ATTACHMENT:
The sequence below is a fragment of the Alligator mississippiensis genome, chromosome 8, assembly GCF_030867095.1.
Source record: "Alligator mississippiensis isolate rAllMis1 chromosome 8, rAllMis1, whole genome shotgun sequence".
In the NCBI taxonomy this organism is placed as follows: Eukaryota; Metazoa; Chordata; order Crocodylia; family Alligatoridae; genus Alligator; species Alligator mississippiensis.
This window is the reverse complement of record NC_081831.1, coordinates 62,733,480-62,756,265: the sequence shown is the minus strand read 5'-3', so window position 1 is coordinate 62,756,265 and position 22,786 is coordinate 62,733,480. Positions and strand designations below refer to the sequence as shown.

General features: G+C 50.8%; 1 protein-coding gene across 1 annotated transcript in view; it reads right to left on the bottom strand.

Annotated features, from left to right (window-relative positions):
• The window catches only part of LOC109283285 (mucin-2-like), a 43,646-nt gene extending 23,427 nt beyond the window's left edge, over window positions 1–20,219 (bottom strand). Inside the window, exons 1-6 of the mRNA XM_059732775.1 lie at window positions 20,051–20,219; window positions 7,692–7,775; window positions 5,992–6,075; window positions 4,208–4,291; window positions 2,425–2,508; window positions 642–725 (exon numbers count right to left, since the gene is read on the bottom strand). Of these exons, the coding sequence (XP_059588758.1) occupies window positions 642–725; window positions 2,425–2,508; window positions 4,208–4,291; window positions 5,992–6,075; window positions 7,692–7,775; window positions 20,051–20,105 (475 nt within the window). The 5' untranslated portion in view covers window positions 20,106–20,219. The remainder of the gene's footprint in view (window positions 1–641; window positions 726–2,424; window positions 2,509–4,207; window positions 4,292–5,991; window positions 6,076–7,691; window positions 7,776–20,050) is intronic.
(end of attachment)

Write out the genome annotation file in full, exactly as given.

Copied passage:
The sequence below is a fragment of the Alligator mississippiensis genome, chromosome 8, assembly GCF_030867095.1.
Source record: "Alligator mississippiensis isolate rAllMis1 chromosome 8, rAllMis1, whole genome shotgun sequence".
In the NCBI taxonomy this organism is placed as follows: Eukaryota; Metazoa; Chordata; order Crocodylia; family Alligatoridae; genus Alligator; species Alligator mississippiensis.
This window is the reverse complement of record NC_081831.1, coordinates 62,733,480-62,756,265: the sequence shown is the minus strand read 5'-3', so window position 1 is coordinate 62,756,265 and position 22,786 is coordinate 62,733,480. Positions and strand designations below refer to the sequence as shown.

General features: G+C 50.8%; 1 protein-coding gene across 1 annotated transcript in view; it reads right to left on the bottom strand.

Annotated features, from left to right (window-relative positions):
• The window catches only part of LOC109283285 (mucin-2-like), a 43,646-nt gene extending 23,427 nt beyond the window's left edge, over window positions 1–20,219 (bottom strand). Inside the window, exons 1-6 of the mRNA XM_059732775.1 lie at window positions 20,051–20,219; window positions 7,692–7,775; window positions 5,992–6,075; window positions 4,208–4,291; window positions 2,425–2,508; window positions 642–725 (exon numbers count right to left, since the gene is read on the bottom strand). Of these exons, the coding sequence (XP_059588758.1) occupies window positions 642–725; window positions 2,425–2,508; window positions 4,208–4,291; window positions 5,992–6,075; window positions 7,692–7,775; window positions 20,051–20,105 (475 nt within the window). The 5' untranslated portion in view covers window positions 20,106–20,219. The remainder of the gene's footprint in view (window positions 1–641; window positions 726–2,424; window positions 2,509–4,207; window positions 4,292–5,991; window positions 6,076–7,691; window positions 7,776–20,050) is intronic.